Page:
Conversely, if the producer is able to sell hydrogen for more than the strike price, it will be making more profit than was bargained for with the government when agreeing the strike price (as the strike price contains an agreed profit element). Therefore, where the strike price is lower than the reference price, the difference will be payable by the producer back to the LCCC. This is the quid pro quo for the support when times are not so good for the producer.

Payments are monthly and prices are indexed at CPI. This follows the usual structure as for a contract for difference and will be of no surprise to producers who are familiar with that model, although producers will no doubt observe that in the current environment many costs are rising faster than CPI.

Price discovery mechanism

With the basic price mechanism, a producer could always receive the strike price so long as it sold hydrogen for at least the gas price (the reference price). This means that there is a concern that there is little incentive on the producer to attempt to sell hydrogen for higher prices. This is particularly so given that the way the basic price mechanism works is that selling hydrogen for more than the gas price means that the producer receives less support – it does not make a higher return. This does not help develop a functioning hydrogen market.

To solve this, the indicative HoTs included a price discovery mechanism. In essence, this was intended to give a producer a bonus payment if it sold for more than the gas price, encouraging the producer to seek the highest price possible and reducing the support that government needs to provide. 

The latest HoTs provide more detail as to how this is to work. In short, if producers achieve sales prices for their Qualifying Volumes above the gas price, they will also receive:

  • 10% of the difference between the sales price and gas price (when the sales price is equal to or lower than the strike price); or
  • 10% of the difference between the strike price and the gas price (when the sales price is higher than the strike price).

Although this appears to be a sensible approach from the government's perspective, its success does depend on offtakers being persuaded to buy hydrogen for more than they currently pay for gas, while at the same time being aware that government is prepared to support the hydrogen market on the basis that offtakers are only expected to pay the gas price.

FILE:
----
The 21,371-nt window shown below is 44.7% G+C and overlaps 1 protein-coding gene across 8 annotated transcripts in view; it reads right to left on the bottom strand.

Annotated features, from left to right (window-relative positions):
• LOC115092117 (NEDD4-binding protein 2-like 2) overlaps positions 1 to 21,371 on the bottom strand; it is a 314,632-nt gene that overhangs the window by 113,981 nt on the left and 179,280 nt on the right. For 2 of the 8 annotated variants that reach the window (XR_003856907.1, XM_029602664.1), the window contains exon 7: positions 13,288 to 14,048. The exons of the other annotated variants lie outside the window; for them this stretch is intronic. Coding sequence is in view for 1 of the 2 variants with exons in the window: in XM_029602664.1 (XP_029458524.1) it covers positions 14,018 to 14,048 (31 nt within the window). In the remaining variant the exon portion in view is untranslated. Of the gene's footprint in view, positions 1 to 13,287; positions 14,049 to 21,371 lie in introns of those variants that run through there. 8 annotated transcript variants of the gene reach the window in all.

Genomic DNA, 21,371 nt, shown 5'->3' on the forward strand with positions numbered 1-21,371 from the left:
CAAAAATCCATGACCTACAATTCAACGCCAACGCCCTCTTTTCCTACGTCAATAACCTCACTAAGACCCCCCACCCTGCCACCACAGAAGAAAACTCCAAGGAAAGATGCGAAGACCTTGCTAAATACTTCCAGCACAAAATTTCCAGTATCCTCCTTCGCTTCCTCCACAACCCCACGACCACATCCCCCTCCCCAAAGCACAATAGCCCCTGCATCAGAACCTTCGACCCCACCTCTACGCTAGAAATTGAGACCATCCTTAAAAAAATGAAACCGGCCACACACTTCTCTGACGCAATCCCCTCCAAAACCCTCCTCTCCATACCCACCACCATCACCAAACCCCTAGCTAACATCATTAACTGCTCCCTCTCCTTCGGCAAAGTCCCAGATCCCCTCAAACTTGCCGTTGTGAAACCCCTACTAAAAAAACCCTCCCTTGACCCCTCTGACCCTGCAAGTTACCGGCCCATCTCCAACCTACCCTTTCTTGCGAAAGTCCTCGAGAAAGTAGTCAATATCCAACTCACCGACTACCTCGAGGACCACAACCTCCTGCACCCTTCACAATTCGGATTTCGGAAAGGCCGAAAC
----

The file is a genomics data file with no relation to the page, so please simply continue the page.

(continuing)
Volume support

Qualifying volumes

As George Orwell might have written, had he been interested in hydrogen as a fuel, some volumes of hydrogen are more equal than others. Not all hydrogen production will be entitled to receive support from the LCCC - the producer must produce and sell Qualifying Volumes of hydrogen.

Qualifying Volumes are volumes of hydrogen that:

  • have been purchased by a Qualifying Offtaker; and
  • comply with the Low Carbon Hydrogen Standard ("LCHS"),

while Non-Qualifying Volumes are those that:

  • have been purchased by a Non-Qualifying Offtaker;
  • do not meet the LCHS; or
  • are volumes where a Renewable Transport Fuel ("RTF") Certificate has already been claimed.

Non-Qualifying Offtakers are:

  • "Risk-Taking Intermediaries" (effectively a market player who takes ownership of the hydrogen before selling it on to the end user);
  • offtakers who export the hydrogen outside the UK; or
  • offtakers who blend it with natural gas in a gas transmission system.

The government's approach to offtakers makes it clear that the current priority is self-contained projects in the UK market. In addition, blending still seems to be off the government's agenda. 

Qualifying Offtakers are offtakers who are not Non-Qualifying Offtakers and are confirmed as being qualifying by the LCHA Counterparty. The government is currently developing the confirmation process.

The LCHS sets out in detail the methodology for calculating the emissions associated with hydrogen production and the steps producers are expected to take to prove that the hydrogen they produce is compliant. The requirements of the latest LCHS applicable at the time of signing will be adopted for the particular project – there is no obligation to comply with future versions of the LCHS.

While government support is not being offered for Non-Qualifying Volumes, they still could affect the price support available. Any Non-Qualifying Volumes will be taken into account in calculating the amounts payable under the LCHA. If the price for Non-Qualifying Volumes is above the strike price, the "excess" for the Non-Qualifying Volumes will be set off against (and so will reduce) payments due to the producer. If the reference price is higher than the strike price, the excess forms part of the amount payable to the LCCC. This will encourage producers to keep Non-Qualifying Volumes to a minimum (to maximise the support available) and so in turn increases the producer's reliance on Qualifying Volumes.